Tom Howie and Jimmy Valance aren’t quite sandbox buddies, but they’re close to it. The pair, now known as Bob Moses, were high school buddies back in Vancouver, BC but followed independent paths into the New York music scene. Eventually, they ran into each other, and it’s a damn good thing they did. With a startling blend of lyrical depth, darkly-toned electronica, and sonic variety, Bob Moses broke new ground with their debut album, 2015’s Days Gone By.
CONVICTS caught up with the pair after their recent show at the Surf Lodge in Montauk. We got their take on sharing festival stages with their childhood idols, the unexpected root of the name Bob Moses, and the dangers of surfing.
Hey gentlemen, how are you going?
Awesome, as always. We’re fantastic. How are you?
Hard to have a bad time out this way. Since basing yourselves out of New York, have you two spend much time out in Montauk?
Never been here. We were in the Hamptons like two weeks ago, which is sort of the same thing, right? And it’s gorgeous.
Tell us what you’ve been up to of late.
So going out, playing gigs, and then coming back and getting to write songs in New York. I have an apartment there and I’ve been there less than two weeks this summer. It was just an awesome thing for awhile and now we’re full on.
What does escape look like for you?
To be honest, at this point escape is like two days of normal sleeping, which sounds kind of pathetic. Like we just had a week off, we had like Monday, Tuesday, Wednesday, Thursday, Friday in LA and we didn’t have to catch a flight any of those days so that was like escape. Wake up at a normal hour, do some exercise, sleep a normal amount every night. That was escape.
We’ve seen you guys at Lollapalooza, everywhere-what has this summer been like on the road?
It’s been insane, man. It has been a pretty good year of it so far. That Lollapalooza gig was really fun. I loved how there was this great feel where no one cared that it was raining. Everyone wanted to have a good time.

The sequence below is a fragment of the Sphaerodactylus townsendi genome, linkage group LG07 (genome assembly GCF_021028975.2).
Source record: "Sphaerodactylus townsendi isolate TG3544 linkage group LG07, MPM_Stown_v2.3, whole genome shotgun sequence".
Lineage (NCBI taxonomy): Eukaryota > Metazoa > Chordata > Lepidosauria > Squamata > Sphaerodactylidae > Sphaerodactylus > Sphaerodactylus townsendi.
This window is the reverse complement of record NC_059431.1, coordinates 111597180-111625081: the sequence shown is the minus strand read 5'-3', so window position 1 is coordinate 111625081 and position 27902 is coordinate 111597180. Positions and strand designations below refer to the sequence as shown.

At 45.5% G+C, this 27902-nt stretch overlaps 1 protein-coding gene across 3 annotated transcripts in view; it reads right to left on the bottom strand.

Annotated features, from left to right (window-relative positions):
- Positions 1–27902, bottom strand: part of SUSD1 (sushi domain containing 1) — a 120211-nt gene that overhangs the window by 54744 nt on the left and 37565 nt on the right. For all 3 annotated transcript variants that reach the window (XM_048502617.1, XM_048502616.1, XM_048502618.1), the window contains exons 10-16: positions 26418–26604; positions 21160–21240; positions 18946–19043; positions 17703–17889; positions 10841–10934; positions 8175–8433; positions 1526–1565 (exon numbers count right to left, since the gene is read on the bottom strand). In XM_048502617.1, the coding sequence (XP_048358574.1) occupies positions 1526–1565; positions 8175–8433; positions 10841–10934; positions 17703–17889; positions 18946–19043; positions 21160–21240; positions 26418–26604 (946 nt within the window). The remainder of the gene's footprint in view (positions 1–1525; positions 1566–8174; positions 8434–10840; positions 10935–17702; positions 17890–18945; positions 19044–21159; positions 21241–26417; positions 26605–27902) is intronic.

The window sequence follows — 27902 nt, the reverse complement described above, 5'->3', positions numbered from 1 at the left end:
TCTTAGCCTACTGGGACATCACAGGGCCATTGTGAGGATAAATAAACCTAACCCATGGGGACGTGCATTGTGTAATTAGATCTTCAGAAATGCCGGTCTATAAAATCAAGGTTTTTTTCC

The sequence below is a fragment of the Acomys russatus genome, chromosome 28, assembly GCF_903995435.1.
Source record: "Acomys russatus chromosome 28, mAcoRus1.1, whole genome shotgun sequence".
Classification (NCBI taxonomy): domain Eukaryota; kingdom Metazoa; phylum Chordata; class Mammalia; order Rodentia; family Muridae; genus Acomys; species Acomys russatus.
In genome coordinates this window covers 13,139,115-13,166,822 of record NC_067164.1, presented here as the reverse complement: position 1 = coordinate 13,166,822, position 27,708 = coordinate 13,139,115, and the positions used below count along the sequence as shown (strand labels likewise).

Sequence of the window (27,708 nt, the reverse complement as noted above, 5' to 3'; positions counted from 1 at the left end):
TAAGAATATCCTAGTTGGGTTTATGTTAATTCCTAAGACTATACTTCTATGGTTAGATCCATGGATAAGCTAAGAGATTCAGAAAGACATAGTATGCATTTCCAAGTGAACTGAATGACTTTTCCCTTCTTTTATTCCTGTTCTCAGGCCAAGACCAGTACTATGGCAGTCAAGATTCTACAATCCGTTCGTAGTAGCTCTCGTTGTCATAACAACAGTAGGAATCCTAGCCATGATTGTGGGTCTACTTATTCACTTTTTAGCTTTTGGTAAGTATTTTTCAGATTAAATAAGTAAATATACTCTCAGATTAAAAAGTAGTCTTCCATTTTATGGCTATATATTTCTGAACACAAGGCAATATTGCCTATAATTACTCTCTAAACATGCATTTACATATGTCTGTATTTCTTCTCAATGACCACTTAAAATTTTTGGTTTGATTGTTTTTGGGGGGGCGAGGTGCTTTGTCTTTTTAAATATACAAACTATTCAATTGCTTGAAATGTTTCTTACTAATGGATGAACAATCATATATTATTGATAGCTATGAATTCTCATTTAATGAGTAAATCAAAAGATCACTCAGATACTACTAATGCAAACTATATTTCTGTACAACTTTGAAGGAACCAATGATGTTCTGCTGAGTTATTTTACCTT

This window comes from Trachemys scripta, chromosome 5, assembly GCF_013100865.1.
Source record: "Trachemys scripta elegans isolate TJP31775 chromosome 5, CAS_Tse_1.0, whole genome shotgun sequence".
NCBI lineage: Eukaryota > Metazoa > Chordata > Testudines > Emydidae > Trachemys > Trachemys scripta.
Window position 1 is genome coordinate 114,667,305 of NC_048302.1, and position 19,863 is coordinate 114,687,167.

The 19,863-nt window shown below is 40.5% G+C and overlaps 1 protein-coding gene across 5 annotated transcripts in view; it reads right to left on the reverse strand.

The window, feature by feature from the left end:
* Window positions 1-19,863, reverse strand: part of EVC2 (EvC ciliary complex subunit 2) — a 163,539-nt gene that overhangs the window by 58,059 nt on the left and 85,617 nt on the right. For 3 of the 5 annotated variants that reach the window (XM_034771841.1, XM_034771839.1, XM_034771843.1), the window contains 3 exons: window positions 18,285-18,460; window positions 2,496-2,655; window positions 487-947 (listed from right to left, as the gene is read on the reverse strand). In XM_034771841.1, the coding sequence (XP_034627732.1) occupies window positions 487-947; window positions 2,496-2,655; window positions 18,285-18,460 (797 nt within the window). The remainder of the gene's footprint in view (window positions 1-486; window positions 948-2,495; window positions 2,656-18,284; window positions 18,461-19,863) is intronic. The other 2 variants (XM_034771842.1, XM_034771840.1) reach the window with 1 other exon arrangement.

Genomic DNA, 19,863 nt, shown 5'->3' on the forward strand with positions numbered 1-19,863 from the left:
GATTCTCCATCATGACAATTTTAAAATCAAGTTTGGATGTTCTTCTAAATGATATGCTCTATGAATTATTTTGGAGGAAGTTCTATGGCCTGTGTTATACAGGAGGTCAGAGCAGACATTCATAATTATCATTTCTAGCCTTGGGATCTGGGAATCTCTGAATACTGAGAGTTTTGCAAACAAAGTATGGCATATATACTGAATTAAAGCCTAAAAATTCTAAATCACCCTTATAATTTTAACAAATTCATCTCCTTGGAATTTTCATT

As young artists, how does it feel to be playing these huge legendary festivals?
It’s crazy to have grown up with these festivals that everyone goes to and your favorite bands play in, then you’re there sharing a stage with acts that you really love and admire. It’s such a weird, full circle thing as a musician. It’s surreal. It’s still very surreal to us.
What is it like playing these small shows to a couple hundred people on a deck?
Very fun, like how we started.
How did you come up with the name?
The name! We didn’t come up with our name, we got dubbed Bob Moses.
How did that go down?
We used to be on a smaller indie label called Scissor and Thread and the vibe of the label was New York icons from the 50’s, 60’s, 70’s, so like Andy Warhol, Paradise Garage-that sort of thing. We got dubbed Bob Moses, named after Robert Moses, the city planner.
What kind of plans does Bob Moses have in store right now?
We’re touring till the end of this year then making another record and then continuing to tour.
That was the next question. New album?
Name of the new album?
No idea. We don’t even know the name of one song on the album. We don’t even know the name of where we’re going to make the album. We’re in the early stages but we’ve got some musical ideas. It’d be really cool if one song was called “Awesome Possum.”
I’m guessing I shouldn’t ask about a release date?
It’s like one of those…we don’t want it to turn into one of those things where you put a release date and then you push it back six months and push it back six months, and everyone’s like: “What’s up with these guys?”
Respect. Who’s somebody you would like to collaborate with?
Tame Impala. You guys are Australian right?
Yea, there you go.
There’s lots of good Aussie bands, actually. We went on the road with Rufus and these guys Tora from Byron Bay.
The Tora guys were so hungry when I had them all over for breakfast in New York.
That’s awesome. Those guys are great. Basically anybody from Australia. I think we should just go down there.
Last question, where do you get your inspiration from?
Well lots of places. We listen to a lot of music, so we bounce that off each other. Whoever walks through the door is going to inspire our next record.
Thanks, gentlemen, and best of luck.